What Can I Use as an Insurance Agent to Reduce Filing Taxes?

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Insurance agents have many different deductions but they have to keep meticulous records in the event of an audit. Both captive agents and self-employed reps get the same deductions they simply come off different places on the tax forms. While the independent pays his own FICA for employer and employee, he has the advantage of taking it from Schedule C, which lowers his overall income and allows him to get the benefit of the full standard deduction.

Car Expense

  • Mileage is a huge deduction for the insurance representative. However, there are some pitfalls. The IRS does not allow you to deduct the mileage to your office if that is the first stop of the day, or the mileage home from your last appointment or office. For efficient tax planning, schedule your first and last appointment close to home. You can deduct mileage after that. Keep a meticulous mileage log.
    If you've taken mileage, you can't take actual auto expense, nor can you switch back and forth with the same vehicle. It's one or the other. Actual auto expense is the total you spent on your vehicle, including depreciation. You multiply this time the percentage of business use. No matter which method you use, you can take a deduction for tolls.

Entertainment

  • Sealing a deal over a lunch or dinner is a standard method of operation for insurance reps. The IRS knows this. But the IRS is unwilling to allow you to deduct your own meals when you entertain.

Licenses

  • State licenses and renewals are tax deductible as long as you're already an agent. If you paid for the license before you entered the business, it isn't deductible. The training for the license isn't deductible either, just as a doctor can't deduct his college education to prepare him for the field of medicine. Continuing education courses are however, deductible.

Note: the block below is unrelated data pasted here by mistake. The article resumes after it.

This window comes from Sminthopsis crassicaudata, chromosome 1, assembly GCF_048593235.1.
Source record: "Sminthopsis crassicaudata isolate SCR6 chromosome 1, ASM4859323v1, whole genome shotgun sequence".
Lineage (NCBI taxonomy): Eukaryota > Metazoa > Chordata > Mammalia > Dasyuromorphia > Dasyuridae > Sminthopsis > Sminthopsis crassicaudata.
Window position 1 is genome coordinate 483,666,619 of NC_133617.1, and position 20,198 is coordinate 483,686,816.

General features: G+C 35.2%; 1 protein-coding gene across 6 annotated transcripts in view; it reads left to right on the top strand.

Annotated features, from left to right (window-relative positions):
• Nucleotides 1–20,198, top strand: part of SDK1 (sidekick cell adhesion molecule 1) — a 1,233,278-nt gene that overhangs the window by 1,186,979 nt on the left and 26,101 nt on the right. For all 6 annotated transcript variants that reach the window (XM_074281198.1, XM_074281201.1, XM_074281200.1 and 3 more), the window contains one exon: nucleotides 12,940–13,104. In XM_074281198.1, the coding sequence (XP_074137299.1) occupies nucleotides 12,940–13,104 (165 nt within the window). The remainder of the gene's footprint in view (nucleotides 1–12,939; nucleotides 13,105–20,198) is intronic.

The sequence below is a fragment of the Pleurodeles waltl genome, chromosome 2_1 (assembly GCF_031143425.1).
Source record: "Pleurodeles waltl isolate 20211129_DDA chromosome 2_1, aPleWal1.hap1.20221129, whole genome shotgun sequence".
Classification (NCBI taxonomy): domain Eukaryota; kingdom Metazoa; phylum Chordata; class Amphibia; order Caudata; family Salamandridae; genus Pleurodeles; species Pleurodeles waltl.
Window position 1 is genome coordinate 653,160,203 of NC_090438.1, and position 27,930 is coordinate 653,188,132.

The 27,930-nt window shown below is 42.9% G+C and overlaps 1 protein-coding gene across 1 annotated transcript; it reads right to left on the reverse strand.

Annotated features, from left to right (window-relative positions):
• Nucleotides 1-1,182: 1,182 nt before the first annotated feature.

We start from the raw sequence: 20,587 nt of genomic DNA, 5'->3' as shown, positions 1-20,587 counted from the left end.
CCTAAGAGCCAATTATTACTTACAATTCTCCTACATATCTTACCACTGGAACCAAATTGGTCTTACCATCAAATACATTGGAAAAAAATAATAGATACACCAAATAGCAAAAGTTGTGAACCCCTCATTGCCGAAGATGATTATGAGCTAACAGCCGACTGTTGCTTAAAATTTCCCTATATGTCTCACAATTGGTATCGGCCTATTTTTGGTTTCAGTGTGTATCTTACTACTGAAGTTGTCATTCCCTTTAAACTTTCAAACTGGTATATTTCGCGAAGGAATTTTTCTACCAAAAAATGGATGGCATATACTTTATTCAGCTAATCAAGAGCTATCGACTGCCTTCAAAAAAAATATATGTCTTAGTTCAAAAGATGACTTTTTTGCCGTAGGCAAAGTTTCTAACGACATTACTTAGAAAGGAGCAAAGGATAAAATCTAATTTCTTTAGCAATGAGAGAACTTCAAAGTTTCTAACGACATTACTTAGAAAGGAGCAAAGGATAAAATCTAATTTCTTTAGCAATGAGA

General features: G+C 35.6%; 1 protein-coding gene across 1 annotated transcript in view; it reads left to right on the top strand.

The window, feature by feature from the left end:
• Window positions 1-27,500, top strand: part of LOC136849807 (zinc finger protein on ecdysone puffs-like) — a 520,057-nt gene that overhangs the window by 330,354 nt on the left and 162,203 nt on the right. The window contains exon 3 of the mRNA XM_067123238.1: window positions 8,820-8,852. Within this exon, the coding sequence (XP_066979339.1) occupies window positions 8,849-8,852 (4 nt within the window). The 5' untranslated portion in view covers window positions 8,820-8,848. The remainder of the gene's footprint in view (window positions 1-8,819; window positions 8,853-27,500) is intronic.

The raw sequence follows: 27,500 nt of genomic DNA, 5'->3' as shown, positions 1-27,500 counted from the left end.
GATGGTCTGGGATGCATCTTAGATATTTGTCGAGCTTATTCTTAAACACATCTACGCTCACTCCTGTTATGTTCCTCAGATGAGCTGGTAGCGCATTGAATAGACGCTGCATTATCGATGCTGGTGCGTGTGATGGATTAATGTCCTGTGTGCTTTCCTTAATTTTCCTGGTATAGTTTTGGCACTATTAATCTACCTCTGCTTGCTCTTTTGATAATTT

Meals.

  • The IRS knows everyone has to eat so if you take a client to lunch, you only get to deduct 50 percent of the cost. As long as the meal is under $75, the IRS doesn't require a receipt. Keep it anyway. It's just a good habit. Taking a client to an event to secure business is 50 percent deductible. You have to expect to write business to make this deductible.

Travel

  • If you have to attend a seminar, see a client at a distance or pay for your own way to a home office meeting you can take the cost of travel to the destination. The cost of other transportation such as taxis from the airport or shuttle service to the hotel is also deductible. If you find that keeping all the receipts is a hassle, use the per diem rates for food and lodging found at the site provided in the reference section. If you have to have a suit cleaned while at the event, it's deductible. Don't try to take off the deduction for cleaning suits while at home. It won't fly.

Computers

  • Your computer, ancillary equipment, paper, ink and software is deductible if you use it at least 50 percent for business. Under 50 percent, you depreciate and deduct the computer and printer over five years. All the ink, paper and consumables are deductible.

Communication

  • Cell phones are mandatory for a busy insurance rep. It's the lifeline to clients and income. They are deductible. Postage, envelopes and any secretarial services you use are also deductible. Business cards are also important. The cost of birthday, anniversary and holiday cards to clients is also deductible. Landlines devoted to business are also deductible.

Miscellaneous

  • Tax preparation, books and magazines on insurance, prospecting lists, briefcases, PDA or other similar devices, donations, advertising, professional organizations and reasonable gifts for clients are deductible. If you have an office in your home, you can deduct a portion of your utilities. Of course, if you rent an office elsewhere or own it, you can deduct the entire cost.

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